A monitoring station installed on the counter transmitted the data captured by Mayer’s chip to the hospital, where neurologists analyzed it. signs of atrial fibrillation…
“I never got a call because of hesitation, but I talked fairly regularly with the girl who was in charge,” Mayer said. “They could track different bursts at different times of the day, depending on my activity or whatever. So they used it to adjust my medications so that blood thinners and for high blood pressure… “
Buck’s team found that doctors were able to detect signs of a-fibrillation in 15% of patients with the implant, compared with 5% with an external monitor among 300 people with recent strokes.
Another group, led by Dr.Richard Bernstein of the School of Medicine. Feinberg at Northwestern University in Chicago, showed even better results.
Chip detected atrial fibrillation in 12% of patients compared with about 2% found on external cardiac monitoring among nearly 500 recent stroke victims.
Experts said the implantable chips are approved for use in the US and Canada, but are still facing hurdles.
In Canada, the national health system requires a device to be proven cost-effective before the government pays for it, Buck said.
The implant costs more than $ 5,000 per patient, compared to roughly $ 1,000 for an external monitor, the researchers report in background notes.
“Before our healthcare system wants to pay for a device that costs several thousand dollars, we have to prove that it is cost effective,” Buck said. “It not only eliminates atrial fibrillation, but it also reduces stroke rates, improves patients’ quality of life and benefits the entire healthcare system.”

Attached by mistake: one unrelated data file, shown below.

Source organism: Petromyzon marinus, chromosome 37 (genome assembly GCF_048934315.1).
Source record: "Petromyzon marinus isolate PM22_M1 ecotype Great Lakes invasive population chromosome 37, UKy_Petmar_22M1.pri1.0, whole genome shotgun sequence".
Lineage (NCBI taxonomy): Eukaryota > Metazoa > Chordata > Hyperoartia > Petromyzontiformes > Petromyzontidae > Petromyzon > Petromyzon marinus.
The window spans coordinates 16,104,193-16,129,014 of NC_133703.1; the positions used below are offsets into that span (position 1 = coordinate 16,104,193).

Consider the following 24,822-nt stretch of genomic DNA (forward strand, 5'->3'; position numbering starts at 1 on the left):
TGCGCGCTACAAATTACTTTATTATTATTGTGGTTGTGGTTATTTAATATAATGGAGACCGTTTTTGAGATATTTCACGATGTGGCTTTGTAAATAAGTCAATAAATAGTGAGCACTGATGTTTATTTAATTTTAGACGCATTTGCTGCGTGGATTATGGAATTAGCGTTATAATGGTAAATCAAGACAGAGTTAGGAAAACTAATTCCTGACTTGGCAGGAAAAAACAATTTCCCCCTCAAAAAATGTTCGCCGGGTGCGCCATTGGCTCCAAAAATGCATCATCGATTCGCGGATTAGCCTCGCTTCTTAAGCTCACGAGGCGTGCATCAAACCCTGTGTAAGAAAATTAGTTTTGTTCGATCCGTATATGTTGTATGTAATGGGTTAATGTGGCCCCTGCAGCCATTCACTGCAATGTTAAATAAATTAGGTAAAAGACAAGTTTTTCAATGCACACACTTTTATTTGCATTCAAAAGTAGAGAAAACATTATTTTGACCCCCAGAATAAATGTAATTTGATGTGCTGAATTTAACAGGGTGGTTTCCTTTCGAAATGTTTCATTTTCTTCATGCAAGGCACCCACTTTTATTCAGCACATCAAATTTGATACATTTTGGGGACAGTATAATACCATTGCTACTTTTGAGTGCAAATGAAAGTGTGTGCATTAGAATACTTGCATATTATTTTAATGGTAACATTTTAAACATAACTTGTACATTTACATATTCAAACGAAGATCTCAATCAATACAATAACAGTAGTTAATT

The same is true for insurance companies in the United States, which often object to both the cost of the device and the expense of cardiologists who must scrutinize the data for signs of lies, Kleindorfer said.
“A cardiologist somewhere has to read them over and over again,” said Kleindorfer. “The disadvantages are more related to insurance and finances, but it’s clear to me that an implantable monitor causes more confusion than an external one.”
Kleindorfer and Buck noted that none of the clinical trials were large enough to show that the devices actually prevent stroke. Further research will be needed to prove that implants can better protect people from stroke.
However, current evidence is compelling enough that the American Heart Association recommended monitoring a-fib in its recently updated guidelines for secondary stroke prevention, said Kleindorfer, who served as the lead author of the guidelines.
“In my mind as a clinician, of course, I would like to use an implantable monitor rather than an external one, because I find myself increasingly misleading and more forcing them to take anticoagulants, which should reduce the risk of stroke,” Kleindorfer said.
Both clinical trials were recently published in Journal of the American Medical Association…
U.S. Centers for Disease Control and Prevention atrial fibrillation…
SOURCES: Brian Buck, MD, a neurologist specializing in stroke, University of Alberta, Canada; Don Kleindorfer, MD, Head of the Department of Neurology, University of Michigan School of Medicine, Ann Arbor; Norman Mayer, 86, Camrose, Alberta, Canada; Journal of the American Medical Association, June 1, 2021